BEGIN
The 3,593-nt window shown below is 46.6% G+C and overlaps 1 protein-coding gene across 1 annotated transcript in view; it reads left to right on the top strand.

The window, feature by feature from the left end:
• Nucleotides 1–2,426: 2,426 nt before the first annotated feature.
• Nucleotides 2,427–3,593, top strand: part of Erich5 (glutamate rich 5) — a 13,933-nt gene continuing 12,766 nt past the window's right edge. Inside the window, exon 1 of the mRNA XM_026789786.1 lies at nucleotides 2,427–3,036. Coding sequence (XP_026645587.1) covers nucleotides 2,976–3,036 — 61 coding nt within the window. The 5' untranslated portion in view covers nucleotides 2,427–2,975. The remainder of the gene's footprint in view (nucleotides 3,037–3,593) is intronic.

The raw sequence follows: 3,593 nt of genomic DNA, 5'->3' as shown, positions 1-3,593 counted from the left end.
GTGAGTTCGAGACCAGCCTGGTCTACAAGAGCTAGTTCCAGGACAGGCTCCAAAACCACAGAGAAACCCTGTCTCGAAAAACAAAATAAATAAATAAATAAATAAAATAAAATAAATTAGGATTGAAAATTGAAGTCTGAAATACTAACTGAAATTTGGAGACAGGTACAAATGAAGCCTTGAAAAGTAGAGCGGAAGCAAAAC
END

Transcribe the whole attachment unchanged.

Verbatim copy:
The 3,593-nt window shown below is 46.6% G+C and overlaps 1 protein-coding gene across 1 annotated transcript in view; it reads left to right on the top strand.

The window, feature by feature from the left end:
• Nucleotides 1–2,426: 2,426 nt before the first annotated feature.
• Nucleotides 2,427–3,593, top strand: part of Erich5 (glutamate rich 5) — a 13,933-nt gene continuing 12,766 nt past the window's right edge. Inside the window, exon 1 of the mRNA XM_026789786.1 lies at nucleotides 2,427–3,036. Coding sequence (XP_026645587.1) covers nucleotides 2,976–3,036 — 61 coding nt within the window. The 5' untranslated portion in view covers nucleotides 2,427–2,975. The remainder of the gene's footprint in view (nucleotides 3,037–3,593) is intronic.

The raw sequence follows: 3,593 nt of genomic DNA, 5'->3' as shown, positions 1-3,593 counted from the left end.
GTGAGTTCGAGACCAGCCTGGTCTACAAGAGCTAGTTCCAGGACAGGCTCCAAAACCACAGAGAAACCCTGTCTCGAAAAACAAAATAAATAAATAAATAAATAAAATAAAATAAATTAGGATTGAAAATTGAAGTCTGAAATACTAACTGAAATTTGGAGACAGGTACAAATGAAGCCTTGAAAAGTAGAGCGGAAGCAAAAC